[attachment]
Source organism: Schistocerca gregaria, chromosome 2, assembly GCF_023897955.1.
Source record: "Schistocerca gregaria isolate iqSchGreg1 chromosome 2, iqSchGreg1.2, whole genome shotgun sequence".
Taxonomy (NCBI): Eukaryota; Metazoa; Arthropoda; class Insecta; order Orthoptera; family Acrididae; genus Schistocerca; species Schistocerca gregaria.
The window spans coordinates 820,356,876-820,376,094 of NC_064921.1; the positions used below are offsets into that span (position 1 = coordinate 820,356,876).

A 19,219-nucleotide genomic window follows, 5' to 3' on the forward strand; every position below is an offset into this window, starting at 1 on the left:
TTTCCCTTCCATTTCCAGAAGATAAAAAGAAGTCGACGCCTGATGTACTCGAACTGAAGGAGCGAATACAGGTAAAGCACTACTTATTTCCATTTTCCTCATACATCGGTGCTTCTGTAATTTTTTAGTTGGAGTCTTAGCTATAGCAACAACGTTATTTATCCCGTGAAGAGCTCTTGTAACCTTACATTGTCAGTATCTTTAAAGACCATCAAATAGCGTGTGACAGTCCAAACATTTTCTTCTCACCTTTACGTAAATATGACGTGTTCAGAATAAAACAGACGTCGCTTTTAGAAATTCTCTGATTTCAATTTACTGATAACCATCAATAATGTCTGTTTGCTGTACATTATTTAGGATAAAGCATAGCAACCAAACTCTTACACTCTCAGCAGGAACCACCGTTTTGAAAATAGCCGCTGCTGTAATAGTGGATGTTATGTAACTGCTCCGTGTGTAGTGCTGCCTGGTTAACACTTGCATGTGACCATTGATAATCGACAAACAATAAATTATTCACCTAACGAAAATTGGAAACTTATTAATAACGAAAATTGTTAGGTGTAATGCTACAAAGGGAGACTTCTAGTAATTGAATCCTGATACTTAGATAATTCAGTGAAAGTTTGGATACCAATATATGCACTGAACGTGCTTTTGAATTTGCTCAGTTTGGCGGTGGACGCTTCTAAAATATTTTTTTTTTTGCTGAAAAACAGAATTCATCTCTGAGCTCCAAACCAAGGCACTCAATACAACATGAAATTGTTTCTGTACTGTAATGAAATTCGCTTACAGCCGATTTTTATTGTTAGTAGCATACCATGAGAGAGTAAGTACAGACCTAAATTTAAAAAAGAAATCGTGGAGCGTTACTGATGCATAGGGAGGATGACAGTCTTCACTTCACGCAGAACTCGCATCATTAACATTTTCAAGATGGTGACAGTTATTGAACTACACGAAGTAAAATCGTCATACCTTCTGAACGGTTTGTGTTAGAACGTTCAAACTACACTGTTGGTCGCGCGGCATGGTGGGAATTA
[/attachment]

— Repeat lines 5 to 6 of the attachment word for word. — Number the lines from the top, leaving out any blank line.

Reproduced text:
A 19,219-nucleotide genomic window follows, 5' to 3' on the forward strand; every position below is an offset into this window, starting at 1 on the left:
TTTCCCTTCCATTTCCAGAAGATAAAAAGAAGTCGACGCCTGATGTACTCGAACTGAAGGAGCGAATACAGGTAAAGCACTACTTATTTCCATTTTCCTCATACATCGGTGCTTCTGTAATTTTTTAGTTGGAGTCTTAGCTATAGCAACAACGTTATTTATCCCGTGAAGAGCTCTTGTAACCTTACATTGTCAGTATCTTTAAAGACCATCAAATAGCGTGTGACAGTCCAAACATTTTCTTCTCACCTTTACGTAAATATGACGTGTTCAGAATAAAACAGACGTCGCTTTTAGAAATTCTCTGATTTCAATTTACTGATAACCATCAATAATGTCTGTTTGCTGTACATTATTTAGGATAAAGCATAGCAACCAAACTCTTACACTCTCAGCAGGAACCACCGTTTTGAAAATAGCCGCTGCTGTAATAGTGGATGTTATGTAACTGCTCCGTGTGTAGTGCTGCCTGGTTAACACTTGCATGTGACCATTGATAATCGACAAACAATAAATTATTCACCTAACGAAAATTGGAAACTTATTAATAACGAAAATTGTTAGGTGTAATGCTACAAAGGGAGACTTCTAGTAATTGAATCCTGATACTTAGATAATTCAGTGAAAGTTTGGATACCAATATATGCACTGAACGTGCTTTTGAATTTGCTCAGTTTGGCGGTGGACGCTTCTAAAATATTTTTTTTTTTGCTGAAAAACAGAATTCATCTCTGAGCTCCAAACCAAGGCACTCAATACAACATGAAATTGTTTCTGTACTGTAATGAAATTCGCTTACAGCCGATTTTTATTGTTAGTAGCATACCATGAGAGAGTAAGTACAGACCTAAATTTAAAAAAGAAATCGTGGAGCGTTACTGATGCATAGGGAGGATGACAGTCTTCACTTCACGCAGAACTCGCATCATTAACATTTTCAAGATGGTGACAGTTATTGAACTACACGAAGTAAAATCGTCATACCTTCTGAACGGTTTGTGTTAGAACGTTCAAACTACACTGTTGGTCGCGCGGCATGGTGGGAATTA